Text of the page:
FireEye discloses security breach
The infosec community has been abuzz this week with news that industry giant FireEye, usually called in to help other government departments and large organisations unpick cyber attacks, had themselves been breached.
In a blogpost CEO Kevin Mandia concluded, in the present-tense, that the firm is “witnessing an attack by a nation with top-tier offensive capabilities”. Microsoft and the FBI have been helping investigate the breach.
The company’s ‘red team’ (penetration testing) tools were stolen by the attackers during their intrusion, though the primary objective is believed to be information relating to the cyber security of government customer networks. (Worth remembering that doesn’t automatically equate to the U.S. government!)
Such information would be valuable to those engaged in cyber-espionage and provide a ready-made report on the strengths and weaknesses of their targets. In addition to the reconnaissance, the privileged access to customer networks is an attractive target for attackers via FireEye’s endpoint detection and response platform.
Lots of focus has been given to the theft of the FireEye tools that the company was quick to confirm did not contain any ‘zero-day’ exploits. While the FireEye toolset presents a way to short-cut development time for offensive tooling, a lot were based on open-source projects, and their general use would requiring training of any operatives in their use.
For me, it’s hard to imagine that an advanced adversary wouldn’t relish the opportunity of camouflaging their operations using the very same tooling employed and making attribution murky. FireEye has released 300 countermeasures and detection content to help identify the use of the tools.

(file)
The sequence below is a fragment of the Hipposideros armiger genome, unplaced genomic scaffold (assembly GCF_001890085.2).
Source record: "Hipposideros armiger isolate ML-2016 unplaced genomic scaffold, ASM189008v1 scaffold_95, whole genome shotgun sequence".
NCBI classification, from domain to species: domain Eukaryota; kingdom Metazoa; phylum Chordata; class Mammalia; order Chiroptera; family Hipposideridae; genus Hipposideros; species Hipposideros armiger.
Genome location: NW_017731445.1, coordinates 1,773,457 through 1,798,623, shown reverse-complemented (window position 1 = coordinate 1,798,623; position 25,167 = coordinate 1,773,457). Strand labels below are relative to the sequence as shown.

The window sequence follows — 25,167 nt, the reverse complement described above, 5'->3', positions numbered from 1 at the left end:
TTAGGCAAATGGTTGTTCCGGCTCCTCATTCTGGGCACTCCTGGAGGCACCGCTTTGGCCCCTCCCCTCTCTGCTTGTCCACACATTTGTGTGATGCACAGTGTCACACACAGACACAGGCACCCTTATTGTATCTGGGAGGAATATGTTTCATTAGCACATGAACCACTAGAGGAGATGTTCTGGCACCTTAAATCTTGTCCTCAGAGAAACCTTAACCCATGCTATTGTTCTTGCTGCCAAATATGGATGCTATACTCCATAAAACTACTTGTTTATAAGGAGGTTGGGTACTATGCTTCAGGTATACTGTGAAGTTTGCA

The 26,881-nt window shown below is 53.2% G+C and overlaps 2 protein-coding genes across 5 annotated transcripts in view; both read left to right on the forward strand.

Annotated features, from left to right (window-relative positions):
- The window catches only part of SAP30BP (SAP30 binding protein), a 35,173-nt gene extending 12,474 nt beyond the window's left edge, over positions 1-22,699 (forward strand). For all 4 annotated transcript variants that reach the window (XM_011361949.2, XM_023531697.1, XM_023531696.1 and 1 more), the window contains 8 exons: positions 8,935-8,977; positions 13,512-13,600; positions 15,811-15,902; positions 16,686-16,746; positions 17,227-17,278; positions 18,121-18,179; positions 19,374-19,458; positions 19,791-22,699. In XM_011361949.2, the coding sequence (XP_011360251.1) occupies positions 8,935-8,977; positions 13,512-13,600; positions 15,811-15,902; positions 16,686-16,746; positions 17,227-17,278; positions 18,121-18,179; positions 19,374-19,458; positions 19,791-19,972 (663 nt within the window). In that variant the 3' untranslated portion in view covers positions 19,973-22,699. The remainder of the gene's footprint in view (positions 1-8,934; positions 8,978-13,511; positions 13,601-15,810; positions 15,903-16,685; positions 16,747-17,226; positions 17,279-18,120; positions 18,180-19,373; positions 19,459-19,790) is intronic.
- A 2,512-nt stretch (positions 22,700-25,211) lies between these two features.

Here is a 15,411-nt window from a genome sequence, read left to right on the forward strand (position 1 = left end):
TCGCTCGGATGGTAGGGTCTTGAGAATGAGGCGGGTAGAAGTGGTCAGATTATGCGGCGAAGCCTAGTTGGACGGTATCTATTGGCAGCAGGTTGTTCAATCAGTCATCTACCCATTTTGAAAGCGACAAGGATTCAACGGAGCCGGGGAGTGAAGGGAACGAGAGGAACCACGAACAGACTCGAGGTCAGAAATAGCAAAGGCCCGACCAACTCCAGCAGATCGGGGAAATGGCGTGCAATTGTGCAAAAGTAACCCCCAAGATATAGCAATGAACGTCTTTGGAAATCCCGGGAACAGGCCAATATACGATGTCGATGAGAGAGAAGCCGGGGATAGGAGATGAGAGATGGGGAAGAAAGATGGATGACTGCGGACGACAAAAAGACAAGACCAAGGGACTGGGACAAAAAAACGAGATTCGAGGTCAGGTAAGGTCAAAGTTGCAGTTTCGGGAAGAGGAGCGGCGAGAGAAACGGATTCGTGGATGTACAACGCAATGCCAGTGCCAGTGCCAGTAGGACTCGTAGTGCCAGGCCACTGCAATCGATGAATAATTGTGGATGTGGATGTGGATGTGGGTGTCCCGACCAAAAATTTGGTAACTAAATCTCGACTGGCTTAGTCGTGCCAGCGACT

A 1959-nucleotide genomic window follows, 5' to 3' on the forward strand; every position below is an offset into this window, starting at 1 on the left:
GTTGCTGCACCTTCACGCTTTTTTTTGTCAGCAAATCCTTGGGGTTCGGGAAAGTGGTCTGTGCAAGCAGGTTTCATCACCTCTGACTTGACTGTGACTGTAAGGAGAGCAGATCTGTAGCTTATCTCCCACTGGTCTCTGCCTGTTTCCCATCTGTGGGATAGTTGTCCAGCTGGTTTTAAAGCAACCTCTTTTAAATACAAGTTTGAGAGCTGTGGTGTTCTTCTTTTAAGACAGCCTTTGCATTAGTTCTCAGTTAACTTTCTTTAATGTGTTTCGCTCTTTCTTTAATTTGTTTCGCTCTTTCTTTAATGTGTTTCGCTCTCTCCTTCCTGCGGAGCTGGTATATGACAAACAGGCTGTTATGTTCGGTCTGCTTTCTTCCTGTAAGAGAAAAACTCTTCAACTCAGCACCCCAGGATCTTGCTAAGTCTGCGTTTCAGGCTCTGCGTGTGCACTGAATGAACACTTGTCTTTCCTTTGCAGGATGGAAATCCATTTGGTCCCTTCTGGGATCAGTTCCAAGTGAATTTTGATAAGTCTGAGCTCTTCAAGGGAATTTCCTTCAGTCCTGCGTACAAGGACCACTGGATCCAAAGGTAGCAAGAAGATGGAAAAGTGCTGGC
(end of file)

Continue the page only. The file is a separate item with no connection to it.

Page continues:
On that front, it’s also interesting that FireEye’s own products have been updated to detect these tools. On the surface an obvious and excellent choice, but this obscures that, before the breach, the companies detection capabilities were not benefitting from the attack tools and techniques that they were developing. You could buy FireEye solutions to defend your business that they would also potentially be able to trivially defeat.
That’s not to say that shade should be cast over FireEye. They are not our collective ‘enemy’. FireEye should be commended on a rapid response. (A significant PR risk for any incident response firm.) While details on the response on extensive, we will have to wait for further details on the intrusion itself: including basics on when it was discovered.
49% of CrowdStrike’s incident response engagements originated from outside legal counsel, rather than directly from end clients, signalling a shift to conducting IR under legal privilege scmagazine.com
$1 trillion has been lost to cybercrime in 2020, according to the Center for Strategic and International Studies, a figure that would equate to just over 1% of global gross domestic product scmagazine.com
Other newsy bits
… this week is just …
Attacks, incidents & breaches
- Pfizer/BioNTech vaccine data ‘unlawfully accessed’ during attack on European Medicines Agency theguardian.com
- Brazilian aerospace company Embraer has files leaked following ransomware attack zdnet.com
- Foxconn confirm ransomware, data breach at Mexican facility over Thanksgiving weekend, apparently the work of DoppelPaymer group demanding ~$34M bleepingcomputer.com
- Attacker opens over 2,700 package delivery lockers across Moscow zdnet.com
- Subway U.K. email marketing platform popped, used to send messages to customers leading them to TrickBot malware theregister.com
- Kazakhstan government mandating the installation of root certificates for a ‘cyber exercise’ that will allow agencies to intercept encrypted HTTPS communications zdnet.com